Tourism: A potential that North-east cannot ignore
By John S. Shilshi
Among the small states of North-east region, Sikkim emerged as one of the favourite destinations for tourists across the country. In terms of annual tourist intake, it has surpassed Meghalaya, known for attracting domestic tourist over the years. Dubbed as the cleanest city in the country, this picturesque state has become popular even amongst citizens, whose knowledge about the rest of North-east is abysmally low. They may fumble to correctly name the capitals of other States, but not Sikkim and its capital Gangtok. Even residents of faraway states like Gujarat, Maharashtra or Rajasthan have some basic knowledge about the state.
In addition to those God-given natural beauties, Sikkim has lots to offer in the form of eye-catching Buddhist monasteries built several decades ago. Opening of China-India trade route in Nathula had also propelled Sikkim further as sought after destination. Incidentally, large part of North Sikkim is classified as forward area, therefore dubbed sensitive from security angle. Hence, the process to obtain permission to visit them is quite lengthy and cumbersome. But this has not deterred people from visiting. Tourism sector therefore, is the mainstay of the state economy, and both urban and rural populations are benefited in more ways than one. Importantly, the state government keeps roads reasonably connected despite challenges thrown up by heavy rainfall every monsoon.
For cash crunch states in the region, Sikkim’s success story in tourism is very much replicable. Most states in the region are endowed with natural beauties and rich culture that can be gainfully showcased. For example, likes of Tawang and Ziro in Arunachal Pradesh, Loktak lake, Siroi Hill and Yuko valley in Manipur, and many exotic places in Nagaland, are destinations that could attract tourists just as Cherrapunjee and Kaziranga do. Life-styles of different communities in the region, including the food and festivals are also menu for tourist tastes. Though all north-east states share common border with neighboring China, Myanmar, Bangladesh and Bhutan, none of the border points apart from Moreh in Manipur, are developed well enough to attract tourist attention. Even then the curiosity to see these points in its present conditions could be motivation for many domestic tourists.
However, in order to boost tourism, states must improve their security situations and avoid making news for the wrong reasons. Reports about bomb blasts, killings, communal tensions, bandhs and blockades are all fodders for scaring away people. They are negative indicators to potential tourists as places considered unsafe would normally be avoded. Secondly, the process of issuing permits to willing visitors needs to be simplified and made more user-friendly. A timeline for completing such applications should be made mandatory so that applicants know the approximate time when permits could be expected. In fact, the time actually is ripe for all state governments to consider doing away the mandatory requirement of obtaining permissions, at least to Indian nationals. Even for foreign nationals, the procedures should be made more systematic, if not simplified. The public too should avoid using ILP as an issue to score brawny political points.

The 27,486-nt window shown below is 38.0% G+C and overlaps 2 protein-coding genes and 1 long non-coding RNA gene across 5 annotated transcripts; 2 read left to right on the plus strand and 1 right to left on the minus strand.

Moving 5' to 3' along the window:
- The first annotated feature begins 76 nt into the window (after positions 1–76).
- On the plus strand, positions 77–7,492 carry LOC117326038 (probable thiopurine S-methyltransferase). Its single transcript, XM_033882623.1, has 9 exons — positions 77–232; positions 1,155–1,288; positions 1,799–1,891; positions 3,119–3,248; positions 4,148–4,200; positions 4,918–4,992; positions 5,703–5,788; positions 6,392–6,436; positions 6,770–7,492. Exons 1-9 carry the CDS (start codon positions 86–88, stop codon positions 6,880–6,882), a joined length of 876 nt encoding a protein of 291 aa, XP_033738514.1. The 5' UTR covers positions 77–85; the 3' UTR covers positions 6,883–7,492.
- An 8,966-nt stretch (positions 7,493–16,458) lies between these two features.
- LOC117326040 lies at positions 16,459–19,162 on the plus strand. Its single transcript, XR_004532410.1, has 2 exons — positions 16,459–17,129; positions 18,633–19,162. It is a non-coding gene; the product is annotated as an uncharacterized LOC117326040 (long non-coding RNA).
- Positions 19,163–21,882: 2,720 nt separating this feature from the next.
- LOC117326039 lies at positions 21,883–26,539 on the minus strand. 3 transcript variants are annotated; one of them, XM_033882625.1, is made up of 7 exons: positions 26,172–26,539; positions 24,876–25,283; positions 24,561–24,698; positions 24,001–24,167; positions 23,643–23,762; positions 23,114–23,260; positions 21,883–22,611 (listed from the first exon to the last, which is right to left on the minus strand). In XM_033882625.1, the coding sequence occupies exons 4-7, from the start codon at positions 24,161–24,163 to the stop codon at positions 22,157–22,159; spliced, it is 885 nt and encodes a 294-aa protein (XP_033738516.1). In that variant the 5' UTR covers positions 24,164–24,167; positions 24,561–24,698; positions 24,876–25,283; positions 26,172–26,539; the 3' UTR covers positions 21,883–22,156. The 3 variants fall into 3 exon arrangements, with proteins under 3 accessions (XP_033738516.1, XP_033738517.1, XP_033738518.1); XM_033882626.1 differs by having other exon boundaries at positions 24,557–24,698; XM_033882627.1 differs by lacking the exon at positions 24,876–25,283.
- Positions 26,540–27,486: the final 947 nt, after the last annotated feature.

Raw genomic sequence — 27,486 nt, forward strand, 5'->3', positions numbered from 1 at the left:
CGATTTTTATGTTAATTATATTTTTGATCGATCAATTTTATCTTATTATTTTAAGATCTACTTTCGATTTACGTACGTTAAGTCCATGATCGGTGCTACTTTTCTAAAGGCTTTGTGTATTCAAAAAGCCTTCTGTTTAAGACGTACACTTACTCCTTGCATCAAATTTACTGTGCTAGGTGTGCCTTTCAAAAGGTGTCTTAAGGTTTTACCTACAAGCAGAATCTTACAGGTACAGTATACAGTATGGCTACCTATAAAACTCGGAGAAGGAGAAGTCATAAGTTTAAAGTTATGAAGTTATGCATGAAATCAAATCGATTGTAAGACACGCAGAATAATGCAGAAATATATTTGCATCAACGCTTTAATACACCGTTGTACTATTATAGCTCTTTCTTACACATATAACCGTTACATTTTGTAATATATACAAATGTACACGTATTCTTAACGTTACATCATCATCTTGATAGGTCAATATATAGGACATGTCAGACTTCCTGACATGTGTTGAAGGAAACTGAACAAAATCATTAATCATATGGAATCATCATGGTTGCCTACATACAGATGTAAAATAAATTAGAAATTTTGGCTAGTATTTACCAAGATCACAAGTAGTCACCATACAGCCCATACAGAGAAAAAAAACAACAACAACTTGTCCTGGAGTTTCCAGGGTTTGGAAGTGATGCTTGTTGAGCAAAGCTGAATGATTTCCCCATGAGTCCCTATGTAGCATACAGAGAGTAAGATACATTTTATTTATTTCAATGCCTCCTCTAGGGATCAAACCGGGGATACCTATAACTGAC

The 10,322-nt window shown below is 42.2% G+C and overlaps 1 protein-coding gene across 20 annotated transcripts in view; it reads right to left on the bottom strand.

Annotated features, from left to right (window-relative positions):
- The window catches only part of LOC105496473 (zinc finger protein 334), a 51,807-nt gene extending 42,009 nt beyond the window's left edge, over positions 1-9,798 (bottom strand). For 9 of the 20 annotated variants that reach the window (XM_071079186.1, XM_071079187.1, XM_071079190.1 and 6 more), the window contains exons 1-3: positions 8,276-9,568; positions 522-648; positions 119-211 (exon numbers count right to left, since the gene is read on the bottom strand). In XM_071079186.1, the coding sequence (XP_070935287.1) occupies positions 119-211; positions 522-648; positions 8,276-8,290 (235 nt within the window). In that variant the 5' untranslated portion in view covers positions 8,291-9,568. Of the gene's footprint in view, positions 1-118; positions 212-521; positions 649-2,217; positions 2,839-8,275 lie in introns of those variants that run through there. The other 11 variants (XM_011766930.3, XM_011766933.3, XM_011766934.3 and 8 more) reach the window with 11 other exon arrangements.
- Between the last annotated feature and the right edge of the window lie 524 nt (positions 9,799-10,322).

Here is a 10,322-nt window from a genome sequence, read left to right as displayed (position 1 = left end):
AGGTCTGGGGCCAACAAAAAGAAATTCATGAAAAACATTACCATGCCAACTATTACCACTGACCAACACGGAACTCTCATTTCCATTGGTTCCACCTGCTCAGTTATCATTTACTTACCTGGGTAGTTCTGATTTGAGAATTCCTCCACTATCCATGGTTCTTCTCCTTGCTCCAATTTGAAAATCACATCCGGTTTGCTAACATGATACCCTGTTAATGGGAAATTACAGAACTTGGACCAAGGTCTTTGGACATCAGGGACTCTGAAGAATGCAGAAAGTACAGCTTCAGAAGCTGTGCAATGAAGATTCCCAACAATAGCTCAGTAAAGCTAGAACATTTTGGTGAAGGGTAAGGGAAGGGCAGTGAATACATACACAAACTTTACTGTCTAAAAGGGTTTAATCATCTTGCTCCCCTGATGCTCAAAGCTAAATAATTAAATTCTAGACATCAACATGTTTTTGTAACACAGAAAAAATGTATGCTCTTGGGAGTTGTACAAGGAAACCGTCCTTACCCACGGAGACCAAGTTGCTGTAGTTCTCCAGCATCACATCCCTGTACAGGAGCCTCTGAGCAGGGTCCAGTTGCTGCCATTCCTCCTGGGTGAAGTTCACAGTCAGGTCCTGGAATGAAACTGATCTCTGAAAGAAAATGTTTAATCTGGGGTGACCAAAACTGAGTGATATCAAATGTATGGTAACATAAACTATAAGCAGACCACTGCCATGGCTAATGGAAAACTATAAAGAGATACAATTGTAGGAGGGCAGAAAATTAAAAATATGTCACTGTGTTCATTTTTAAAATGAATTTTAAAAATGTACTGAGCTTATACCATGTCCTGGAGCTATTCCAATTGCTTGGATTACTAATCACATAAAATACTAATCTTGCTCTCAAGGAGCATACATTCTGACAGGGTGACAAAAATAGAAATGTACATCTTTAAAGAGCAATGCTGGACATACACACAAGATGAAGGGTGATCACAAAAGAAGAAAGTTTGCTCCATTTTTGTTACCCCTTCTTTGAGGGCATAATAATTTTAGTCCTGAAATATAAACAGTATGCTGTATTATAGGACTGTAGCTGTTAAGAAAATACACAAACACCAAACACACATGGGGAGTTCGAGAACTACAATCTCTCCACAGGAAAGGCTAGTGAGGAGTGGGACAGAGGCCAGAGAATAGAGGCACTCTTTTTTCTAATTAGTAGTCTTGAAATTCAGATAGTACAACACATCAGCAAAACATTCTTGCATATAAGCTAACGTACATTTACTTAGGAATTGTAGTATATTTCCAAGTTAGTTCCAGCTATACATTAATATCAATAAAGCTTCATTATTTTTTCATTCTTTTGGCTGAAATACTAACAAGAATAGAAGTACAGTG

Make no mistake – native Sikkimese, particularly the Bhutias and Lepchas share similar sentiments that most communities in the North-east have. They are very much concern about possible distortion in state demographic profile and dilution in culture on account of heavy influx from other states. However, this sentiment has never come in the way of the state receiving tourists. The state government, through an institutionalized mechanism ensures that tourists interests as well as locals concerns are taken care of adequately. I recall an instance where in one of the inter-Ministerial meetings to discuss extension of Restricted Area Permits to north Sikkim; the Chief Secretary articulated the state government’s commitment to monitor movements of everyone who entered Sikkim. He also explained how they did it, with facts and figures and convinced the meeting to arrive at a favourable decision.
In other states of the region however, such fears and apprehensions are not handled with pragmatism. They end up succumbing to pressure, which are not only hurting state economies but a disservice to many who could earn their living out of tourism related economic activities. Until now, most state governments remain contented with showcasing their culture and tradition in some mega events in Delhi, or annual festivals held within the states. But those God-given natural beauties and their uniqueness have not been sufficiently exhibited for the outside world’s appreciation. It is time tourism efforts take of in the region happens not only on papers, but on ground as well. For it is an area that a region like the North- east could ill afford to ignore.
In this age of technology when the world is literally shrinking, the objective must be to let the world come and see and not vice-versa. In a region handicapped by absence of big industries, tourism surely is a handy alternative for sustaining economic growth and reducing unemployment. Besides, state governments must ensure accessibility, connectivity and facility so that private operators could step in to push the extra mile. Commonly perceived notion about the sector being less beneficial for people in helm of affairs, hence the neglect, must end. The region, the people and their histories are best learned when seen and experienced and not so much through reading of books. If Sikkim could do it, there is no reason why the rest would not.
(The writer is a retired IPS officer, now a strategic Analyst on internal security. Views expressed are personal)
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